Camden Park, May 25, 2003

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Monday, May 26, 2003 5:58 PM
Camden Park
May 25, 2003

I was in Huntington, West Virginia for the Rally For America and figured while I was there I would not miss up a chance to visit Huntington's Camden Park. The rally ran much longer then expected, and I had to wait until Sunday morning to visit the park.

So, I pull into an almost empty parking lot at 11 AM. The day was beautiful, sunny, and about 70 degrees. Right in front of me is the Thunderboltbolt Express. It was so sad to see it, standing unused and rusting to nothing. I had only ever ridden one Arrow looper before, The defunct Lightning Loops at Great Adventure. Oh well, I am making a stop at Fun Spot in June, so I will get my chance to ride one then. A friend, Martha, and her kids, Laura and Brian, were to meet me at the park at 11. They had stayed at a different hotel, and as the norm for Martha, were running a bit behind. That was OK, I headed into the park.

I could not resist getting a quick ride on the Big Dipper. The Big Dipper is not really that big, standing at about 50 feet tall, but it runs with the Cadillac of coaster trains, old NAD trains. These are wonderful train, big, heavy, comfortable, and no seat dividers, which makes for a great, interactive ride as you are slammed into your ridding partner. And the Big Dipper does that quite well.

After the lift hill, you go into a small, bone jarring dip, followed by the turnaround. Next comes a drop to the ground, which proves to have some nice airtime in the back seat. Out of this drop is another small dip, also providing some sweet airtime, and then the second turnaround into a long strait away. The coaster now drops down and pulls up into the tunnel and the third turnaround, which has plenty of those laterals, a nice touch in the darkness of the tunnel. After dipping out of the tunnel, the coaster goes diagonally over a bunny hop and then into the break run. An interesting thing that I noticed about this coaster is that it uses manual pinch brakes, instead of the skid brakes That I had expected to see. The ride also has two trims on it, one before the second turnaround, and one after the same turnaround.

Getting off the Big Dipper, I just happened to see Martha's car pull into the parking lot, so I headed over to the main gate and meet her and the kids there.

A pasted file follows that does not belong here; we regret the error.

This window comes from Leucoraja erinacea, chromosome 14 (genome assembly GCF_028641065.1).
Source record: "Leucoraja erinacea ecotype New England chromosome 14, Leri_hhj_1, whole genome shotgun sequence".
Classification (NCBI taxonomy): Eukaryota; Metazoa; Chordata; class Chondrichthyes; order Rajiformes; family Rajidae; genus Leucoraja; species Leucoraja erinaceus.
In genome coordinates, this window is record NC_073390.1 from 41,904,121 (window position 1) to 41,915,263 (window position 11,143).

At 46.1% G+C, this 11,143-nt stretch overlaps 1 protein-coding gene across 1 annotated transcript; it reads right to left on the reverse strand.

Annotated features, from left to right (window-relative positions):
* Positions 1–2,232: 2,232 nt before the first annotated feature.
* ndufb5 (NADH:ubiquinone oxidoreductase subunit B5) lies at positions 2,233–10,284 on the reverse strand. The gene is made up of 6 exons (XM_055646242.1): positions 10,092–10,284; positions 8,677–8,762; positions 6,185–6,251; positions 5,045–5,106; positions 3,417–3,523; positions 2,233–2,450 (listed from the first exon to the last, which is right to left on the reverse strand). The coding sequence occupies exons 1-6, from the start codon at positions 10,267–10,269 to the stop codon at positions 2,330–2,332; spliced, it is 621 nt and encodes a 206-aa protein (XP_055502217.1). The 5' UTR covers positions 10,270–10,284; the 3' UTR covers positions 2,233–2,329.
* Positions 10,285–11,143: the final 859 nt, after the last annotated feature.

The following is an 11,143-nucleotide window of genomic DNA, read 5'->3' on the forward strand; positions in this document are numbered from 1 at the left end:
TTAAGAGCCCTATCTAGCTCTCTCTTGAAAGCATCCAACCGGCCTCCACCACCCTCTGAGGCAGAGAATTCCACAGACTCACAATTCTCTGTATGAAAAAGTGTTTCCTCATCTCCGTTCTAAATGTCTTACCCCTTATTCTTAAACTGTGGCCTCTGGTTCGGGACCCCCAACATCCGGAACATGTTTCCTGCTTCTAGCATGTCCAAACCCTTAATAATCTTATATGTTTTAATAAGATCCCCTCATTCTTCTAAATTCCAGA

Laura had been to Dorney just the week before, and the first thing she said to me was "This park looks so lame." I laughed. Martha and I headed off for the Big Dipper, while the kids were not quite ready for the coaster, so they went ahead and jumped on the neighboring Paratrooper.

After the Big dipper we hit the Round-up, which they call the Rainbow at Camden Park, and then the Haunted House beckoned. The Haunted House was unimpressive, with very little that jumped out at you. Most parts were just enclosed scenes, that while well taken care of, were small and had little to no action.

After a quick spin on the Scrambler, we caught up to the kids, who were having a great time, and we headed over to the Whip and then the Dodgems. The Dodgems did not hit real hard, but you could still get some nice hits in, though I could not get them to spin out the other cars. We got a nice, extended ride, since we were the only ones on the ride, and when a teen couple came in line, the ride op simply stopped the ride, let them on, and started the ride again.

Next up is the Lil' Dipper. This was my first ride on a NAD junior coaster, which has the same fantastic looking cars as it's bigger cousin, just in a smaller size. It was a fun little out and back coaster.

On to the Log Flume we went, with it's green, yes, green water. It was a nice little flume, following the ground through a large swampy area that is covered in cat tails. The flume has two lifts and drops, and it seemed that the first, smaller drop is the one that could get you wettest, if you decide to sit up front, since it seems the log plows into the water, swamping the front seat. I sat in the back, letting Martha get the brunt of that.

We worked our way around the neighboring lake, to the new Kite Flyer hidden there on the other side of the lake. The Kite Flyer was fun, but it seemed to be a bit slow, uncomfortable, and not all that thrilling.

We now worked our way back through the park, hitting some rides over again, and the Big Dipper several times again, before finally leaving at about 2 PM.

The park was nice and well kept, but the Big Dipper could really use a paint job, it is pealing all over the place. The Big Dipper did get a substantial amount of new wood on the off season, and ran smoothly, with the exception of the very first dip.

The food was also pretty good, and reasonably priced, though I felt the entrance fee of 17.99 was a bit steep. I think the park would do better with a low or no entrance fee and instead go with a pay as you go plan, with the optional POP. This would make the park a lot more family friendly, and it may not end up empty on a beautiful Sunday afternoon. There is also a $3 parking fee. The gift shop had no real souvenirs, which disappointed me, since I like to bring home a pin or some post cards.

All in all, it was a fun trip, and the kids ended up having a great time. I was glad to have taken the extra time to come back into town to visit the park (like I wouldn't have).

You can check out the photos I took of this trip here:

"If you make it too smooth, it'll be like sitting in your living room."
-Bill Cobb - Designer, Texas Cyclone


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